Sloan Sessions: New Year’s anti-resolutions

Scott Jagow Nov 27, 2006
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Sloan Sessions: New Year’s anti-resolutions

Scott Jagow Nov 27, 2006
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TEXT OF INTERVIEW

SCOTT JAGOW: I know it’s not even December yet, but Newsweek’s Allan Sloan is already thinking about New Year’s resolutions for the country. Of course, being a contrarian, he’s come up with things we should NOT do next year. His list begins with Social Security.

ALLAN SLOAN: Well we shouldn’t “fix it” the way we fixed it before, which is by just raising the taxes, trimming the benefit formula and letting everything go on as it is. We now have this crazy structure where there’s a supposed Social Security trust fund with $2 trillion in it, but because there is a trust fund, everybody declared the problem solved 20 years ago and it wasn’t solved. We gotta fix it and if we’re going to keep the structure we’ve gotta actually save the surplus by putting it in mortgages or something other than treasury securities because treasury securities don’t help the government cover its own bills.

JAGOW: Alright let’s move on to Resolution No. 2: Don’t keep betting on China. Explain that one.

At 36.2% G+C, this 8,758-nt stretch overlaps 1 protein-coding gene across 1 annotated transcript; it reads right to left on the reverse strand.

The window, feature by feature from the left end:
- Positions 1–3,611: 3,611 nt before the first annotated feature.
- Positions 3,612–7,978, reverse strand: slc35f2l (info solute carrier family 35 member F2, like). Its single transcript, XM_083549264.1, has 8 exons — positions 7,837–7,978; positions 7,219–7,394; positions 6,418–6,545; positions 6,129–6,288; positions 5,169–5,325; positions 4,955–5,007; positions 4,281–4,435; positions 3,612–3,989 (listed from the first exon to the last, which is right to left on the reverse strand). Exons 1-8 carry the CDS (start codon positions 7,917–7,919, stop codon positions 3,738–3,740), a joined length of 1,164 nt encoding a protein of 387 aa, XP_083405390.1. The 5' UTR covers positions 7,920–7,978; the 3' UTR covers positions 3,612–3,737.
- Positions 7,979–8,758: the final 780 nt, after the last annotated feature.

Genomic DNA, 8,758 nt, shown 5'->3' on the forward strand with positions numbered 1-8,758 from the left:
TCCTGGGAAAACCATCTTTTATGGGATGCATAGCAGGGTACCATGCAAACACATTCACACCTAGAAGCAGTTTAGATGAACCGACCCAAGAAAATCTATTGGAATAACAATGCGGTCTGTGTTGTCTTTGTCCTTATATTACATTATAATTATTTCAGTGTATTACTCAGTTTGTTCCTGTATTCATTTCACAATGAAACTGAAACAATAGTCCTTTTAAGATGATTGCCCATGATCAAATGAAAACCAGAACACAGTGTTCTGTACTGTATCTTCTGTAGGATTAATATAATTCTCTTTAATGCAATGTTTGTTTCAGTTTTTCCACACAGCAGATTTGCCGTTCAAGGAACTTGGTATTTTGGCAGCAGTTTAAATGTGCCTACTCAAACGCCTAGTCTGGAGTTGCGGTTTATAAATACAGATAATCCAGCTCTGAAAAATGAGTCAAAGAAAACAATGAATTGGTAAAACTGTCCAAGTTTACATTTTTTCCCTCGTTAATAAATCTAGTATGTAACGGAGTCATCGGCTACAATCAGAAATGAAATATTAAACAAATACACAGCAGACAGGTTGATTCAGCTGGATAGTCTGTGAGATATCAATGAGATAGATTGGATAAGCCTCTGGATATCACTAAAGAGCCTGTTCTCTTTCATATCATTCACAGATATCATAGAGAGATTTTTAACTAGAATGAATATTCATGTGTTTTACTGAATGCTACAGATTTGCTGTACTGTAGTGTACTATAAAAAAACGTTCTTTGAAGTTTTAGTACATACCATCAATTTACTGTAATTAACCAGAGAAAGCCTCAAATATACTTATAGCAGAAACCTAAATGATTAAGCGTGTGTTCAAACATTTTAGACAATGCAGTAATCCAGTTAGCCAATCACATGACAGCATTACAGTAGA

SLOAN: Sure. If you look at what’s going on in this country, we have amazingly low interest rates considering the size of the budget deficit and the trade deficit and a lot of that has to do with the way China is lending us cheap money. Because they’re sending us goods, they end up after a bash of stamps with treasury IOUs, and that way everybody’s happy until something changes. Either the Chinese financial system, which is not in wonderful shape, blows up or when the massed in China figure out that instead of building their own country as much as it could, the government is lending money to the United States cheap. And when that happens we don’t want to be in a position of desperately depending on Chinese financing. And for that matter the Chinese probably don’t want to be in a position of depending on the U.S.

JAGOW: OK and finally, don’t eliminate the alternative minimum tax and don’t eliminate the estate tax. Why not?

SLOAN: The problem with the AMT now is it gets people in the middle and upper middle classes and it doesn’t get the people it was originally designed for: the very-high income people who don’t pay any tax. So rather than just wiping it out, out of frustration, I think we ought to redesign it so it goes back to what it used to be. The estate tax is one of those things also, originally designed a million years ago for a handful of very, very large estates that for a variety of reasons got to be a plague for much of the middle and upper middle classes. I think what we ought to do is take the 2009 rules , which would let a married couple bequeath $7 million without estate taxes and if you just kept those rules in place, you keep a lot of the revenue form the estate tax, you would affect only a small number of estates and you’d still have something resembling economic justice,

JAGOW: Allan Sloan is the Wall Street editor for Newsweek Magazine. In Los Angeles, I’m Scott Jagow. Thanks for listening and enjoy your Monday.

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